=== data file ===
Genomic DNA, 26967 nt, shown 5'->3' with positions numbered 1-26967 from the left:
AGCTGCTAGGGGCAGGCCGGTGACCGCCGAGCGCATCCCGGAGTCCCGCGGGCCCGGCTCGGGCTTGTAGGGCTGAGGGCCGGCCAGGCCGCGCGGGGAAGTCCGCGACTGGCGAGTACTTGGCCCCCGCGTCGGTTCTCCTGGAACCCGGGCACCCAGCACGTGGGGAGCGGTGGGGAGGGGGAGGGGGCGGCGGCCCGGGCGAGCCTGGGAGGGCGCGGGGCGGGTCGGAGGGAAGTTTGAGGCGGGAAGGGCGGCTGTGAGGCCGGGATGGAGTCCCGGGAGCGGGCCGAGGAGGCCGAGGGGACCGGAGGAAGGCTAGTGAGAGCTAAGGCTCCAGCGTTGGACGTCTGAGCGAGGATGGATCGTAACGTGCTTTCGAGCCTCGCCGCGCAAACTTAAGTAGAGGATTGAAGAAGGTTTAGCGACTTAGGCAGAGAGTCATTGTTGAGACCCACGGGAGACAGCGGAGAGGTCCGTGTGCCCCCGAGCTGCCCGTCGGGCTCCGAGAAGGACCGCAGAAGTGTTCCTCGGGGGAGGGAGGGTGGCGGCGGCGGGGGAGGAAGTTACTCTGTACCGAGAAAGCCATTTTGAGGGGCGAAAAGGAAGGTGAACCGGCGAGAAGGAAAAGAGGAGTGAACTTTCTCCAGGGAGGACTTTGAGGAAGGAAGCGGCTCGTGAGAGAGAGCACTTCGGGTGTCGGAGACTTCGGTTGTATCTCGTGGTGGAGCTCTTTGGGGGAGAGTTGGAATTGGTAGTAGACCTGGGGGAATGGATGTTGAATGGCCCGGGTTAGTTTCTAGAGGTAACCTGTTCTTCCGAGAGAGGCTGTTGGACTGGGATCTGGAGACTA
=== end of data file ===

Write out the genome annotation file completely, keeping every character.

Genomic DNA, 26967 nt, shown 5'->3' with positions numbered 1-26967 from the left:
AGCTGCTAGGGGCAGGCCGGTGACCGCCGAGCGCATCCCGGAGTCCCGCGGGCCCGGCTCGGGCTTGTAGGGCTGAGGGCCGGCCAGGCCGCGCGGGGAAGTCCGCGACTGGCGAGTACTTGGCCCCCGCGTCGGTTCTCCTGGAACCCGGGCACCCAGCACGTGGGGAGCGGTGGGGAGGGGGAGGGGGCGGCGGCCCGGGCGAGCCTGGGAGGGCGCGGGGCGGGTCGGAGGGAAGTTTGAGGCGGGAAGGGCGGCTGTGAGGCCGGGATGGAGTCCCGGGAGCGGGCCGAGGAGGCCGAGGGGACCGGAGGAAGGCTAGTGAGAGCTAAGGCTCCAGCGTTGGACGTCTGAGCGAGGATGGATCGTAACGTGCTTTCGAGCCTCGCCGCGCAAACTTAAGTAGAGGATTGAAGAAGGTTTAGCGACTTAGGCAGAGAGTCATTGTTGAGACCCACGGGAGACAGCGGAGAGGTCCGTGTGCCCCCGAGCTGCCCGTCGGGCTCCGAGAAGGACCGCAGAAGTGTTCCTCGGGGGAGGGAGGGTGGCGGCGGCGGGGGAGGAAGTTACTCTGTACCGAGAAAGCCATTTTGAGGGGCGAAAAGGAAGGTGAACCGGCGAGAAGGAAAAGAGGAGTGAACTTTCTCCAGGGAGGACTTTGAGGAAGGAAGCGGCTCGTGAGAGAGAGCACTTCGGGTGTCGGAGACTTCGGTTGTATCTCGTGGTGGAGCTCTTTGGGGGAGAGTTGGAATTGGTAGTAGACCTGGGGGAATGGATGTTGAATGGCCCGGGTTAGTTTCTAGAGGTAACCTGTTCTTCCGAGAGAGGCTGTTGGACTGGGATCTGGAGACTA